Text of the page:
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EFCC: London court asks judge to sign undertaking before Udoamaka’s extradiction

By Austin Ogwuda
ASABA—THE London Crown has insisted that Ms. Udoamaka Okoronkwo, the second accused person in the alleged money laundering case against former Delta State governor, Chief James Ibori, by the Economic and Financial Crime Commission (EFCC) would not be extradited to Nigeria to face charges unless the judge currently handling the case, Justice Marcel Awokulehin, enters into an undertaken.

Justice Awokulehin had on April 27 issued a bench warrant on Ms. Okoronkwo, following an application made by EFCC lawyer over her continued absence in court.

From left: Former Delta State governor, Chief James Ibori, his former Press Secretary, Mr. Sunny Areh and former Deputy Governor, Chief Benjamin Elue, during the resumed hearing of the Efcc versus Ibori case at the Federal High Court, Asaba.
From left: Former Delta State governor, Chief James Ibori, his former Press Secretary, Mr. Sunny Areh and former Deputy Governor, Chief Benjamin Elue, during the resumed hearing of the Efcc versus Ibori case at the Federal High Court, Asaba.

At the resumed hearing of the case at the Federal High Court, Asaba, yesterday, leading counsel to EFCC, Mr. Ibrahim Isiyaku (SAN), told the presiding Judge, Justice Marcel Awokolehin, that the position of the London Court was “insulting to Nigerian judiciary and legal system”.

He told the court that the extradition process had become impossible because of the request by the London Crown Court that Justice Awokolehim should enter an undertaking on behalf of the accused person, Ms Udoamaka Okoronkwo.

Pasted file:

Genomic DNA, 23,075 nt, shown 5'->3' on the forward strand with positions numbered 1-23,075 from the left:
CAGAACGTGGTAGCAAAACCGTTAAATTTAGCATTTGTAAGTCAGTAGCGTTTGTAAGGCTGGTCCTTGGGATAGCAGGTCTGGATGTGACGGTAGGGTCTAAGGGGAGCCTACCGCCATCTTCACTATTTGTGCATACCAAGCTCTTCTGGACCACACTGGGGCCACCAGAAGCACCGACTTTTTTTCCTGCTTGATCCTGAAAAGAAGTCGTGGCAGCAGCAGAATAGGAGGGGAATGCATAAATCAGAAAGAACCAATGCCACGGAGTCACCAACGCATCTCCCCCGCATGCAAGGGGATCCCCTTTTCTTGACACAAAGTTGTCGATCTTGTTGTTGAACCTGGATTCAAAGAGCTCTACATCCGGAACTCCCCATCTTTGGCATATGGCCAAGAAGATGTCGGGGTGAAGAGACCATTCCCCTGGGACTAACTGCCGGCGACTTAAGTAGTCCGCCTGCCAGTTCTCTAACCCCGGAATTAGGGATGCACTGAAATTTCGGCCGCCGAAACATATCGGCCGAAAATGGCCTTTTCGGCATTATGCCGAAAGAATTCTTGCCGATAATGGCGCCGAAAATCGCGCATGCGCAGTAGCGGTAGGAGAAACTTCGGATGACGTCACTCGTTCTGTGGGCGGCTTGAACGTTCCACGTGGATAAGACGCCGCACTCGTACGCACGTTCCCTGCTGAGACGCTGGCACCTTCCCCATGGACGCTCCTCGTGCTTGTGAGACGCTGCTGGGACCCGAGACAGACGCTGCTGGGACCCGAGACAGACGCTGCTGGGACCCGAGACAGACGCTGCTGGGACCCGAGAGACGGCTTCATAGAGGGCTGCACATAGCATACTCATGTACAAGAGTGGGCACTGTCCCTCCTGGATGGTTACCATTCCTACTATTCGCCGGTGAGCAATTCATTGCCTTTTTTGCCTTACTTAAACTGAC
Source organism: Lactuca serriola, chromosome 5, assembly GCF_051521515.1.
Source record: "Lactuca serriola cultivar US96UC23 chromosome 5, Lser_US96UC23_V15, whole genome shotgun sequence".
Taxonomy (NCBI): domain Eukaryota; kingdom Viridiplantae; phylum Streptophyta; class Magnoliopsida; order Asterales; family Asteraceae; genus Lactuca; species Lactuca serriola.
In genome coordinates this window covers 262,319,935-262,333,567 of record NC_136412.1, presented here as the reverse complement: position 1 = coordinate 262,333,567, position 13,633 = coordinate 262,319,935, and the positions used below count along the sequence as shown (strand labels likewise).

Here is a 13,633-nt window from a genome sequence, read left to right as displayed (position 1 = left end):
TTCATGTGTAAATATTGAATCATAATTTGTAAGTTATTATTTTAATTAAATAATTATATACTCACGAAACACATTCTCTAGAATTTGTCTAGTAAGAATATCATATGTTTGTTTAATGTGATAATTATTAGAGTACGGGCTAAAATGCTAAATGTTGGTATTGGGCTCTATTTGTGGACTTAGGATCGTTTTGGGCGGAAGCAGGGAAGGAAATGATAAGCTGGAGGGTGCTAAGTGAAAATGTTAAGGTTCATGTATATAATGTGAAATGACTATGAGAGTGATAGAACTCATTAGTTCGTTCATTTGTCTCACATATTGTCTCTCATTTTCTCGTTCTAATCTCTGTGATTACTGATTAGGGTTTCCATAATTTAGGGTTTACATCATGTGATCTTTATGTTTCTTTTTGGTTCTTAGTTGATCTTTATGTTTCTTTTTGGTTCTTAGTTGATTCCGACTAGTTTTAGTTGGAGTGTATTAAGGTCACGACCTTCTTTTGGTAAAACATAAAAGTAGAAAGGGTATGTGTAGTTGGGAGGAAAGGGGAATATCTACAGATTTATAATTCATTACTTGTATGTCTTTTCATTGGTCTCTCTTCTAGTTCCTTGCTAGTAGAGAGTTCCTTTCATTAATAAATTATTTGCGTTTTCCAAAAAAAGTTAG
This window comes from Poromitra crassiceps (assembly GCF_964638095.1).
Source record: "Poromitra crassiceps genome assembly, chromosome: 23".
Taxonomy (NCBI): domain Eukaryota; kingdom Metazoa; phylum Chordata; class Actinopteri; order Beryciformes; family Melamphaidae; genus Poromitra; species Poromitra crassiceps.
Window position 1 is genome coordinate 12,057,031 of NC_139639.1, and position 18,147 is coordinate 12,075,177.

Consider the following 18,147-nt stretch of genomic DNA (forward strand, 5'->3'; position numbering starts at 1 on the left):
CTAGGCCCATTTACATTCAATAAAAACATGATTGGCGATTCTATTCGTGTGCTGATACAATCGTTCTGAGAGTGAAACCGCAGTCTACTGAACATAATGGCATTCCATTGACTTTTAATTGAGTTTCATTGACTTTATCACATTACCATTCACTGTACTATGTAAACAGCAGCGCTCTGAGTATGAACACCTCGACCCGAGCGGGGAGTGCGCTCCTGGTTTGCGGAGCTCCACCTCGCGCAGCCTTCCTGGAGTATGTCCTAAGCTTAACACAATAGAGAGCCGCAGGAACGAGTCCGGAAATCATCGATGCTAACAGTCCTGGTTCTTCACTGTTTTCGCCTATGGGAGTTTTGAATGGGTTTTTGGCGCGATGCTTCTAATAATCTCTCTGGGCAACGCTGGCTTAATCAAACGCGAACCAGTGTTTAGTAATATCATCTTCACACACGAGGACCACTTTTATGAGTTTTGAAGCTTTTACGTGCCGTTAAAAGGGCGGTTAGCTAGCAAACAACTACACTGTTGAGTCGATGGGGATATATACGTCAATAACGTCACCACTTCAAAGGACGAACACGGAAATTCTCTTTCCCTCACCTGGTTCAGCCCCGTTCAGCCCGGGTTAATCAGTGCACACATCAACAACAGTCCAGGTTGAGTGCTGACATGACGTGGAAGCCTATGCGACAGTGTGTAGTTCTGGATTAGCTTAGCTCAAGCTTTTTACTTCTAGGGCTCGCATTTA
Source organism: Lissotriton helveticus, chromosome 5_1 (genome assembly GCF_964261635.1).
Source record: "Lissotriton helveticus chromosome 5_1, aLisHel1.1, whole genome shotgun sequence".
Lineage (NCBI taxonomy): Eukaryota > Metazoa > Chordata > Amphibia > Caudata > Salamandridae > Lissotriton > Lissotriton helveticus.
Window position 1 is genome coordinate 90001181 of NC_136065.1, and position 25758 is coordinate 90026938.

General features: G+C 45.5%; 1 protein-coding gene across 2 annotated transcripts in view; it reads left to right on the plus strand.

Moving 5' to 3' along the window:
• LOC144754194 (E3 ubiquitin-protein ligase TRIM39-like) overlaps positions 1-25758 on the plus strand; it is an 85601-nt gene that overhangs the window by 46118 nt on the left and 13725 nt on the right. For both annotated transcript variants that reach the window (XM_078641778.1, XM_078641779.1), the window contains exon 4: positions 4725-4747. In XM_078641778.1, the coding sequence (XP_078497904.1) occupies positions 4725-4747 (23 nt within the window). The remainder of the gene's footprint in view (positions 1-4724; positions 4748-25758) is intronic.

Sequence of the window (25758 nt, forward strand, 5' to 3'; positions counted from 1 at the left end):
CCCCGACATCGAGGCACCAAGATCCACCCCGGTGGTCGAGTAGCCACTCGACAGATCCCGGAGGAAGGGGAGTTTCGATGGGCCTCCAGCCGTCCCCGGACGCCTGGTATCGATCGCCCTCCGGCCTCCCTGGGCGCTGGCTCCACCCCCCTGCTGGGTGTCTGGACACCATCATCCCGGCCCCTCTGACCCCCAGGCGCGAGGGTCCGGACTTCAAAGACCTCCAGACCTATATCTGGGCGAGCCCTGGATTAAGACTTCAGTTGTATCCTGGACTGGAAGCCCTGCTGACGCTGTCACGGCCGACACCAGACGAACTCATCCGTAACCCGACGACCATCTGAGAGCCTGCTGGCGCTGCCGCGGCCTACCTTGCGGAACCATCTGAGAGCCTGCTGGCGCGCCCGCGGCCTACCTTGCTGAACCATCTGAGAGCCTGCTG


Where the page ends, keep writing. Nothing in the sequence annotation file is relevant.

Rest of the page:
He stated that “the Crown Court before whom the accused person is standing trial made  a request to Nigeria in form of an affidavit  to the effect that she   (Okoronkwo)  should be arrested on arrival at the airport  and kept in custody throughout her trial.

“To secure her presence, we made the undertaking, but the Crown Court Judge also said that your Lordship (Justice Awokulehin) should make  the undertaking  and we consider this insulting, particularly when the accused person has not appeared before  your Lordship.

“We cannot support this because it will amount to making rubbish of our judicial system.  How can a judge make such an undertaking?   It is not allowed,” he added.

Following this development, Mr. Isiyaku told the judge that the EFCC was considering dropping charges against the second accused person as well as amend the 103 count charges preferred against the accused persons to enable the trial commence properly.

The matter was adjourned to August 6, 2009.


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